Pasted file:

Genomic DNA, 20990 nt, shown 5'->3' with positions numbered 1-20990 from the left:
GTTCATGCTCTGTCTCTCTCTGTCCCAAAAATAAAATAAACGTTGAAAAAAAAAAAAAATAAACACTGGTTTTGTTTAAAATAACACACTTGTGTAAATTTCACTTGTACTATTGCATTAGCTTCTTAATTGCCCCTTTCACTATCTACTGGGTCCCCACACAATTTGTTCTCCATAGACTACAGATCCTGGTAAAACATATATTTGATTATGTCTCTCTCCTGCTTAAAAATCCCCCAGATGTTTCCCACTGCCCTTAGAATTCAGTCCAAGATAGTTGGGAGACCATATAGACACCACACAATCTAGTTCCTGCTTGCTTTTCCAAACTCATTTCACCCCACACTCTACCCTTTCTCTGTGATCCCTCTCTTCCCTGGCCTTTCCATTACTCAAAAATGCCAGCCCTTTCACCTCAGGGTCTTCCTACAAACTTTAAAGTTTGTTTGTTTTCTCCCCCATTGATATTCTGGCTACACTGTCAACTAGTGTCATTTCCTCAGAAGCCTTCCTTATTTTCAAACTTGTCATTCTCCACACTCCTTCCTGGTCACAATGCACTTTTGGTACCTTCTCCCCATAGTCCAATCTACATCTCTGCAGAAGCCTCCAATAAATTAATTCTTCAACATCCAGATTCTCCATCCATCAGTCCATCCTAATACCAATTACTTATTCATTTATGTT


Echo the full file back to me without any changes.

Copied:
Genomic DNA, 20990 nt, shown 5'->3' with positions numbered 1-20990 from the left:
GTTCATGCTCTGTCTCTCTCTGTCCCAAAAATAAAATAAACGTTGAAAAAAAAAAAAAATAAACACTGGTTTTGTTTAAAATAACACACTTGTGTAAATTTCACTTGTACTATTGCATTAGCTTCTTAATTGCCCCTTTCACTATCTACTGGGTCCCCACACAATTTGTTCTCCATAGACTACAGATCCTGGTAAAACATATATTTGATTATGTCTCTCTCCTGCTTAAAAATCCCCCAGATGTTTCCCACTGCCCTTAGAATTCAGTCCAAGATAGTTGGGAGACCATATAGACACCACACAATCTAGTTCCTGCTTGCTTTTCCAAACTCATTTCACCCCACACTCTACCCTTTCTCTGTGATCCCTCTCTTCCCTGGCCTTTCCATTACTCAAAAATGCCAGCCCTTTCACCTCAGGGTCTTCCTACAAACTTTAAAGTTTGTTTGTTTTCTCCCCCATTGATATTCTGGCTACACTGTCAACTAGTGTCATTTCCTCAGAAGCCTTCCTTATTTTCAAACTTGTCATTCTCCACACTCCTTCCTGGTCACAATGCACTTTTGGTACCTTCTCCCCATAGTCCAATCTACATCTCTGCAGAAGCCTCCAATAAATTAATTCTTCAACATCCAGATTCTCCATCCATCAGTCCATCCTAATACCAATTACTTATTCATTTATGTT